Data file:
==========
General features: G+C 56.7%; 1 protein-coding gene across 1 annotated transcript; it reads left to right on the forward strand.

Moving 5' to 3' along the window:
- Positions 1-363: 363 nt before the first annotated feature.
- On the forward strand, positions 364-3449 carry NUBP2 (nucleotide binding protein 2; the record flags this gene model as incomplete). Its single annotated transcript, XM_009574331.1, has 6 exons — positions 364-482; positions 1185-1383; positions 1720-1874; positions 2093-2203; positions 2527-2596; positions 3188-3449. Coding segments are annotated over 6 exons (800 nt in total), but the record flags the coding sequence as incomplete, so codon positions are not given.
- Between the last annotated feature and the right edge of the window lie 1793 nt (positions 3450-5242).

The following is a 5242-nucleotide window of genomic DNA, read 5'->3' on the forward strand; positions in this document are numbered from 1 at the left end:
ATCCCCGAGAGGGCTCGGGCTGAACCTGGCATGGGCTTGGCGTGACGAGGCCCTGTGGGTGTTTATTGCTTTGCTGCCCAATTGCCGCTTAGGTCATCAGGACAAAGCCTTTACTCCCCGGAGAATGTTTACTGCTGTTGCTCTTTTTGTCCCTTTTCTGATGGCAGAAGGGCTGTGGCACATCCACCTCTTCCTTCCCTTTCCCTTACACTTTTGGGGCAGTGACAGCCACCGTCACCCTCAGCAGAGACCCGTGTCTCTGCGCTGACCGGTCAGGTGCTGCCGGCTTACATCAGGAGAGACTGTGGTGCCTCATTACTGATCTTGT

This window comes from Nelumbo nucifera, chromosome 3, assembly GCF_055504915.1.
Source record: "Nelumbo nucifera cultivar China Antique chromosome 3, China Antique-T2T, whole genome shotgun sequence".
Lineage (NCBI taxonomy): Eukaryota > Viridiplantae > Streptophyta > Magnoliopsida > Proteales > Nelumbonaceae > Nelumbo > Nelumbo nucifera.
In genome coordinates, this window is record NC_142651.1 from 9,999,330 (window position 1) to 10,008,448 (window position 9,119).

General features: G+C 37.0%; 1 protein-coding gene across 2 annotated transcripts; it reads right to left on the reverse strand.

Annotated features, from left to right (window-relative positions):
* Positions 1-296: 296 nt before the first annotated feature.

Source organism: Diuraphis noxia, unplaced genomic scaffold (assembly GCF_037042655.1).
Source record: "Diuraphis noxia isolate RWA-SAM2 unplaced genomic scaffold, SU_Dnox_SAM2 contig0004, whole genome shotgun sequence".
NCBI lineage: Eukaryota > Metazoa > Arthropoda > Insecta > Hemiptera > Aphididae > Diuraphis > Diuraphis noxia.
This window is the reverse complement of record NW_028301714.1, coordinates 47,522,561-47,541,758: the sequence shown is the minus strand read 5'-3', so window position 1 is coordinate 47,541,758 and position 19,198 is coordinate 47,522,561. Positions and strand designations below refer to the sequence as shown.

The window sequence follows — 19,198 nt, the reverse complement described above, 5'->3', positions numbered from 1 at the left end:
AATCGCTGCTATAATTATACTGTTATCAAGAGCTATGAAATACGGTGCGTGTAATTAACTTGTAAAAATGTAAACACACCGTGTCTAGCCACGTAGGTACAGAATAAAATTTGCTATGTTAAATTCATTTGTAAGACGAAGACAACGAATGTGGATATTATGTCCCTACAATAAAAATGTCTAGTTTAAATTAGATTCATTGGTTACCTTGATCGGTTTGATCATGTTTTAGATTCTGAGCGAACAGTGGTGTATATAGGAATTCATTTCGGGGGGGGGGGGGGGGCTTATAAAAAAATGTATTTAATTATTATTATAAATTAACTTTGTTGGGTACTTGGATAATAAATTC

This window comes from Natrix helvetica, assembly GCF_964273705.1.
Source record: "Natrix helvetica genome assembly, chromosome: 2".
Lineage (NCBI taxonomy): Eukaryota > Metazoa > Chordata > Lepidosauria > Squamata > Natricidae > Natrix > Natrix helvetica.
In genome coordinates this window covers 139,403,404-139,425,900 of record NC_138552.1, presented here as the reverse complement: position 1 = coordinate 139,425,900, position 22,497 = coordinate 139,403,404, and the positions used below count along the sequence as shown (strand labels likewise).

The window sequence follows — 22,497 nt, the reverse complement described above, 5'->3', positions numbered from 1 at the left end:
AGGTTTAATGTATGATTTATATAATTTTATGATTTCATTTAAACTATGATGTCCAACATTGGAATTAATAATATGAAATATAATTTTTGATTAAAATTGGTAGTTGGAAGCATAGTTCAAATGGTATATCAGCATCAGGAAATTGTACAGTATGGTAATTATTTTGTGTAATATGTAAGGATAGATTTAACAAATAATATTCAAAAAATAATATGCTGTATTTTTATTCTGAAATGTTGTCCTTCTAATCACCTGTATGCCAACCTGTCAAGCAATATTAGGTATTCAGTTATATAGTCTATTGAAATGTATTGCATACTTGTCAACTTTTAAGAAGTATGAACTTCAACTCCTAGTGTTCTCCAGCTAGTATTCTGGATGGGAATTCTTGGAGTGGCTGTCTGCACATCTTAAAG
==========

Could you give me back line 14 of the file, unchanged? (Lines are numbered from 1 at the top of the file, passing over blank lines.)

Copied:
* Positions 1-296: 296 nt before the first annotated feature.